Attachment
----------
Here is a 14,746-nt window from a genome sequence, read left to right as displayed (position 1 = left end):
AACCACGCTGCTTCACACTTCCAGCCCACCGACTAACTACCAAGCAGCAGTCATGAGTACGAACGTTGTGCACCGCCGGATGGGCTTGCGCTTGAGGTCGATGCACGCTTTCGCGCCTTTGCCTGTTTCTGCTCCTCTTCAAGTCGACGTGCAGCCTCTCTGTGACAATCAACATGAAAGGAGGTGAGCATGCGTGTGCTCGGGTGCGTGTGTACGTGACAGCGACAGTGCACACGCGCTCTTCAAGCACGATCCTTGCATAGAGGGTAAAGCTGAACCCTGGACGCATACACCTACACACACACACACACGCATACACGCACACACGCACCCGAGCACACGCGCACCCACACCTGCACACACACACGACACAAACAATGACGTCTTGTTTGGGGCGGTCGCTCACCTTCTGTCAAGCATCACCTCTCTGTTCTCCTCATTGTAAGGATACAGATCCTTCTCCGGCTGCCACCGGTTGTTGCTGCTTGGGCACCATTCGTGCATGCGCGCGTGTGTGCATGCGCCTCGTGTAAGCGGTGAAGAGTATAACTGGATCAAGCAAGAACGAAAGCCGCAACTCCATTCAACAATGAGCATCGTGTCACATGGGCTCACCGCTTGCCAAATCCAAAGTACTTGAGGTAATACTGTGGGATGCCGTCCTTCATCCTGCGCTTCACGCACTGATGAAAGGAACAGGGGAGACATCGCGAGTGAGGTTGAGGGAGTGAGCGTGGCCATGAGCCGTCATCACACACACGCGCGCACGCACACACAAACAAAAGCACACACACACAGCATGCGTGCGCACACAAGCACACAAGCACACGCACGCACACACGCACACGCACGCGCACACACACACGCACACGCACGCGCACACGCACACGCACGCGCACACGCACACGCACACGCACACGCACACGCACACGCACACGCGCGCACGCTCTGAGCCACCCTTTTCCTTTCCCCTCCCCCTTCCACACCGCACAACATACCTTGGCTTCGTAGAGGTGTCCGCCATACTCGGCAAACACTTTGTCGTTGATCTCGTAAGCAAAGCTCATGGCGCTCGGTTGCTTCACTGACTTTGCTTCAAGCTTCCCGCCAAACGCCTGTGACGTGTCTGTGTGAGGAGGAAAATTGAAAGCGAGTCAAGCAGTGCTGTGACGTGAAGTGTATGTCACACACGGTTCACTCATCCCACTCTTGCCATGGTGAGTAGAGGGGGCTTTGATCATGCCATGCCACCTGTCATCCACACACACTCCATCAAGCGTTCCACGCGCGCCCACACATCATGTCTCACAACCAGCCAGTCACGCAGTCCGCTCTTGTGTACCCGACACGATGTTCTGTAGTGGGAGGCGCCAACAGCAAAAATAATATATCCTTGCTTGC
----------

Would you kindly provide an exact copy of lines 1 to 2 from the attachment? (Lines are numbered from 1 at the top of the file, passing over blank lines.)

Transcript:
Here is a 14,746-nt window from a genome sequence, read left to right as displayed (position 1 = left end):
AACCACGCTGCTTCACACTTCCAGCCCACCGACTAACTACCAAGCAGCAGTCATGAGTACGAACGTTGTGCACCGCCGGATGGGCTTGCGCTTGAGGTCGATGCACGCTTTCGCGCCTTTGCCTGTTTCTGCTCCTCTTCAAGTCGACGTGCAGCCTCTCTGTGACAATCAACATGAAAGGAGGTGAGCATGCGTGTGCTCGGGTGCGTGTGTACGTGACAGCGACAGTGCACACGCGCTCTTCAAGCACGATCCTTGCATAGAGGGTAAAGCTGAACCCTGGACGCATACACCTACACACACACACACACGCATACACGCACACACGCACCCGAGCACACGCGCACCCACACCTGCACACACACACGACACAAACAATGACGTCTTGTTTGGGGCGGTCGCTCACCTTCTGTCAAGCATCACCTCTCTGTTCTCCTCATTGTAAGGATACAGATCCTTCTCCGGCTGCCACCGGTTGTTGCTGCTTGGGCACCATTCGTGCATGCGCGCGTGTGTGCATGCGCCTCGTGTAAGCGGTGAAGAGTATAACTGGATCAAGCAAGAACGAAAGCCGCAACTCCATTCAACAATGAGCATCGTGTCACATGGGCTCACCGCTTGCCAAATCCAAAGTACTTGAGGTAATACTGTGGGATGCCGTCCTTCATCCTGCGCTTCACGCACTGATGAAAGGAACAGGGGAGACATCGCGAGTGAGGTTGAGGGAGTGAGCGTGGCCATGAGCCGTCATCACACACACGCGCGCACGCACACACAAACAAAAGCACACACACACAGCATGCGTGCGCACACAAGCACACAAGCACACGCACGCACACACGCACACGCACGCGCACACACACACGCACACGCACGCGCACACGCACACGCACGCGCACACGCACACGCACACGCACACGCACACGCACACGCACACGCGCGCACGCTCTGAGCCACCCTTTTCCTTTCCCCTCCCCCTTCCACACCGCACAACATACCTTGGCTTCGTAGAGGTGTCCGCCATACTCGGCAAACACTTTGTCGTTGATCTCGTAAGCAAAGCTCATGGCGCTCGGTTGCTTCACTGACTTTGCTTCAAGCTTCCCGCCAAACGCCTGTGACGTGTCTGTGTGAGGAGGAAAATTGAAAGCGAGTCAAGCAGTGCTGTGACGTGAAGTGTATGTCACACACGGTTCACTCATCCCACTCTTGCCATGGTGAGTAGAGGGGGCTTTGATCATGCCATGCCACCTGTCATCCACACACACTCCATCAAGCGTTCCACGCGCGCCCACACATCATGTCTCACAACCAGCCAGTCACGCAGTCCGCTCTTGTGTACCCGACACGATGTTCTGTAGTGGGAGGCGCCAACAGCAAAAATAATATATCCTTGCTTGC